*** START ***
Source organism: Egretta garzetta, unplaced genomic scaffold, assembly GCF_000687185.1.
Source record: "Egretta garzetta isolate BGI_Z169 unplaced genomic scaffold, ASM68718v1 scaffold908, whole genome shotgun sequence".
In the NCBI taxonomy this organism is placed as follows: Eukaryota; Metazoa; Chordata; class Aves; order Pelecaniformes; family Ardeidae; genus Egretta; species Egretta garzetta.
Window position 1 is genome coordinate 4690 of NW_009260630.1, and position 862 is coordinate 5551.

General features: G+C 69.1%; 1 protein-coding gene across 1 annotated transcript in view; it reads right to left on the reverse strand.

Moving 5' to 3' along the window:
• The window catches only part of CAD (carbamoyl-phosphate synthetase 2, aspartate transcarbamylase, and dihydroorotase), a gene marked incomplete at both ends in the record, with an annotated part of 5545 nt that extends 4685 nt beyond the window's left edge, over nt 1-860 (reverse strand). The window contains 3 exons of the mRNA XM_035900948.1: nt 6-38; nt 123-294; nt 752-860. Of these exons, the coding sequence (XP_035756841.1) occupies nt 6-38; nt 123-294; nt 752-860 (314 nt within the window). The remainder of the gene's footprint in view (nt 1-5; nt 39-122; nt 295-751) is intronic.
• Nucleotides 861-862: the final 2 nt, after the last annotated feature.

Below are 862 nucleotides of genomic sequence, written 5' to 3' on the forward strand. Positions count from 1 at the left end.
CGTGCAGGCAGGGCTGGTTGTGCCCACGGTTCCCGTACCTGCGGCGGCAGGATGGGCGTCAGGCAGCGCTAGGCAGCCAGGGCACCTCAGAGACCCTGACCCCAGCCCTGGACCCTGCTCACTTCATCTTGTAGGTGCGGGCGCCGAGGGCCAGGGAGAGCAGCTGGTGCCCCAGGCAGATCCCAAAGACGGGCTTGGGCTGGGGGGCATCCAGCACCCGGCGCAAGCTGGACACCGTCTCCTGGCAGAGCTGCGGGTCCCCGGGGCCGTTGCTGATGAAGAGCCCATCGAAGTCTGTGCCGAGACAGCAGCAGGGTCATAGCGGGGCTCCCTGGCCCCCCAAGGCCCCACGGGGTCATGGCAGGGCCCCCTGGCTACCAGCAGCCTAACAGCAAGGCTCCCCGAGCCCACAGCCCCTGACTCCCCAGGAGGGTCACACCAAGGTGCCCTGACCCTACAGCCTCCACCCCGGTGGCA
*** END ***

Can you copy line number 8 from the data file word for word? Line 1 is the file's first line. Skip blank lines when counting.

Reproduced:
• Nucleotides 861-862: the final 2 nt, after the last annotated feature.